Bucknell Asks For ‘All Hands On Deck’ To Address Climate Change

What can we do now?

That simple but compelling question was at the heart of the sixth annual Bucknell Sustainability Symposium, held March 19–23 on campus.

The interdisciplinary event featured faculty-led discussions, student presentations, snap talks, an outdoor movie and a keynote address, all centered on the call-to-action theme “Climate Changes: All Hands on Deck.”

“We chose this theme because only by working together and combining diverse areas of expertise and perspectives can we fully understand and address the challenges of climate change,” said Jessica Newlin, professor of civil & environmental engineering and interim executive director of the Bucknell Center for Sustainability & the Environment (BCSE), which co-sponsored the symposium. “The BCSE’s main goal was to promote interdisciplinary discussions on the vital challenges that climate change presents to the planet.”

New this year was a session that enabled students interested in careers in sustainability to meet Bucknell alumni working on environmental issues. The alumni panel included Nga Nguyen ’08, a data science consultant with World Bank Group; Rob Nicholas ’94, assistant research professor in atmospheric science at Penn State University; Jess Scott ’08, who produces courses about sustainable development for an online-education branch of the United Nations; Katelyn Tsukada ’12, residential program manager for utility company Con Edison; and Guy Williams ’76, president and CEO of Detroiters Working for Environmental Justice.

Sean Conway ’20, who majors in managing for sustainability, said learning about the panelists’ varied experiences helped him realize that his own career path may not be linear. “It was great to hear from people who graduated from Bucknell and did a variety of things,” he said. “There was no single path to success.”

Event Stresses Interdisciplinary Cooperation
The symposium also included an address by mathematical economist Graciela Chichilnisky, who discussed the need for scholars to work with researchers outside their disciplines when studying issues related to sustainability. In addition, faculty snap talks addressed the scientific and human sides of climate change. Presenters included Professor Mizuki Takahashi, biology, who discussed human population growth and the planet’s carrying capacity; Professor and Associate Dean of Faculty Karen Castle, chemistry, who described her research on greenhouse gas measurement in the upper atmosphere; and Professor Carol Wayne White, religious studies, who told the audience that humans must begin to view themselves as intrinsic to, rather than separate from, the natural world that sustains us.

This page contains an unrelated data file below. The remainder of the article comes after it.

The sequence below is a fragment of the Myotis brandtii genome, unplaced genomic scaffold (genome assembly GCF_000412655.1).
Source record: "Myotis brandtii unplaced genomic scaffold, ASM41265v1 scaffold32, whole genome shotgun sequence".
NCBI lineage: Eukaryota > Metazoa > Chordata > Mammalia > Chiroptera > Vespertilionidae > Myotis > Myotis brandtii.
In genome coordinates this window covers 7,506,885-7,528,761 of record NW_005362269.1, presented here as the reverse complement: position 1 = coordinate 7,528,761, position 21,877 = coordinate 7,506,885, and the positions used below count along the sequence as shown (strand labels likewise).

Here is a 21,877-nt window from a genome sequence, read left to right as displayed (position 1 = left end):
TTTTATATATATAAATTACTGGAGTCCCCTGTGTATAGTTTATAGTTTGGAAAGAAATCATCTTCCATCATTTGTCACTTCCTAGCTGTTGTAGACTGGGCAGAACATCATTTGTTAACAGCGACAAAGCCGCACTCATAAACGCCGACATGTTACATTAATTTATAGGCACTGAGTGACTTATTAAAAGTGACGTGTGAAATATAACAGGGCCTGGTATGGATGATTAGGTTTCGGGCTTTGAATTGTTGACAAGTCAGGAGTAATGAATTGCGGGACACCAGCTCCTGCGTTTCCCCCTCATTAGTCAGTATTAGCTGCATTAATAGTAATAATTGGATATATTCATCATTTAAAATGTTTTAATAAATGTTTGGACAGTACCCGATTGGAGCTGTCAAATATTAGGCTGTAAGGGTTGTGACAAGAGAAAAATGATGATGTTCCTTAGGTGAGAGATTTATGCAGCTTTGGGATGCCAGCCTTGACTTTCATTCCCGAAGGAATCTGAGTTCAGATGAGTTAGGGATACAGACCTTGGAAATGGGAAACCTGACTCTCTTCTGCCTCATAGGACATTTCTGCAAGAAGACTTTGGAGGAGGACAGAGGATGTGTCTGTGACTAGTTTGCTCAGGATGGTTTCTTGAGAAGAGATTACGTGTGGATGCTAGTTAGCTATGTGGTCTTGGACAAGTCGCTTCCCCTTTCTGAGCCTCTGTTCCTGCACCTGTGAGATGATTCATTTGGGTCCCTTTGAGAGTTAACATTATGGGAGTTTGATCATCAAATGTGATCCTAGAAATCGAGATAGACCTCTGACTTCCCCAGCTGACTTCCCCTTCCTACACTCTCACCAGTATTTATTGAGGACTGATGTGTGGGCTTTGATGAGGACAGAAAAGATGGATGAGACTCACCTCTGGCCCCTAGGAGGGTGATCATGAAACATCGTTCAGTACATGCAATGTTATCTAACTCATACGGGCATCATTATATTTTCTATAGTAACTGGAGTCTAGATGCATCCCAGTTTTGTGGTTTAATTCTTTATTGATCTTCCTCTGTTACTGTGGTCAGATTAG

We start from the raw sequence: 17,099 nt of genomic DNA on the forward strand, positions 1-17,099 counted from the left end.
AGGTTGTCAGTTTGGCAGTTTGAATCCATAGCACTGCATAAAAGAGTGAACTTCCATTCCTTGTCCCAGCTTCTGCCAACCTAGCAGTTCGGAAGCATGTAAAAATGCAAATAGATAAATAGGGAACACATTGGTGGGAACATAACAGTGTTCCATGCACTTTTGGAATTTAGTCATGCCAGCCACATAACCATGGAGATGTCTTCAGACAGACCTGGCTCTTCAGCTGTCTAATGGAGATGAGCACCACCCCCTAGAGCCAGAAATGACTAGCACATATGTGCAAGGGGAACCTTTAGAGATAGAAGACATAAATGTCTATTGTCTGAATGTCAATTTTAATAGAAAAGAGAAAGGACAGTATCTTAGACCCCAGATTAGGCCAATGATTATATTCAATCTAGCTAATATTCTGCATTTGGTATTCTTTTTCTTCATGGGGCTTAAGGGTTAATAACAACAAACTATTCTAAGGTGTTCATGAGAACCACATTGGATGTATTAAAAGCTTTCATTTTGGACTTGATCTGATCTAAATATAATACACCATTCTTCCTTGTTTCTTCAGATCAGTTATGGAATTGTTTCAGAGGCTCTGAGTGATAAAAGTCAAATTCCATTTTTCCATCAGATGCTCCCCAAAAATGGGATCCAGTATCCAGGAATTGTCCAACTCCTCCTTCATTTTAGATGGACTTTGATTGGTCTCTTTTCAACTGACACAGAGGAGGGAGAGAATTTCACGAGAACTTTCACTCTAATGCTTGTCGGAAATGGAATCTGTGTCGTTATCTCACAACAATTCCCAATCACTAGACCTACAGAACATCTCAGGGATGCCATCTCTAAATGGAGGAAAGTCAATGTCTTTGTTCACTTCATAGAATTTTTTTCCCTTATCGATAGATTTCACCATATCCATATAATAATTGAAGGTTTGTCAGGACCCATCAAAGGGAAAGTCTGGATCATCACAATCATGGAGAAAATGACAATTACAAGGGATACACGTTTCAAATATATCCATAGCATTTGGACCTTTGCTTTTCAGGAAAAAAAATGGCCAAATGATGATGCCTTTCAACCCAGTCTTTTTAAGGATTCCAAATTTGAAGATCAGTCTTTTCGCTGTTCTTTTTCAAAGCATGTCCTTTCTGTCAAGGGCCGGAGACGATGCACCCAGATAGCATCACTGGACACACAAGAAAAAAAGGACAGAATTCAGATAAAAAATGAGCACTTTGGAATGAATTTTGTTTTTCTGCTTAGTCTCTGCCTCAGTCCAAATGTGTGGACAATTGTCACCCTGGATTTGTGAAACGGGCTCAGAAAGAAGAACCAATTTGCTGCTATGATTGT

Students, faculty, staff and community members also gathered for an open-air showing of the documentary Love Thy Nature: A Vital Journey Into the Natural World and a brainstorming session on ways Bucknell could create a more sustainable campus. Suggestions included the addition of vegetable plants to landscaped areas, increased use of reusable or compostable flatware, and the creation of a sustainability minor.

“A lot of students don’t know what sustainability means,” said Kenzie Burns ’20, who majors in environmental engineering. “We should make changes that help sustainable behavior come naturally to us after we graduate.”

Speaking at a snap talk session, White said Bucknell’s interdisciplinary, liberal-arts tradition should equip students to take action to address climate change, regardless of their chosen vocations.

“Bucknell prepares you for the type of critical thinking you can always use, regardless of what you do in the future,” she said. “You can take what the University is offering and apply your own sense of passion and love to whatever path you choose.”

Source: Bucknell University


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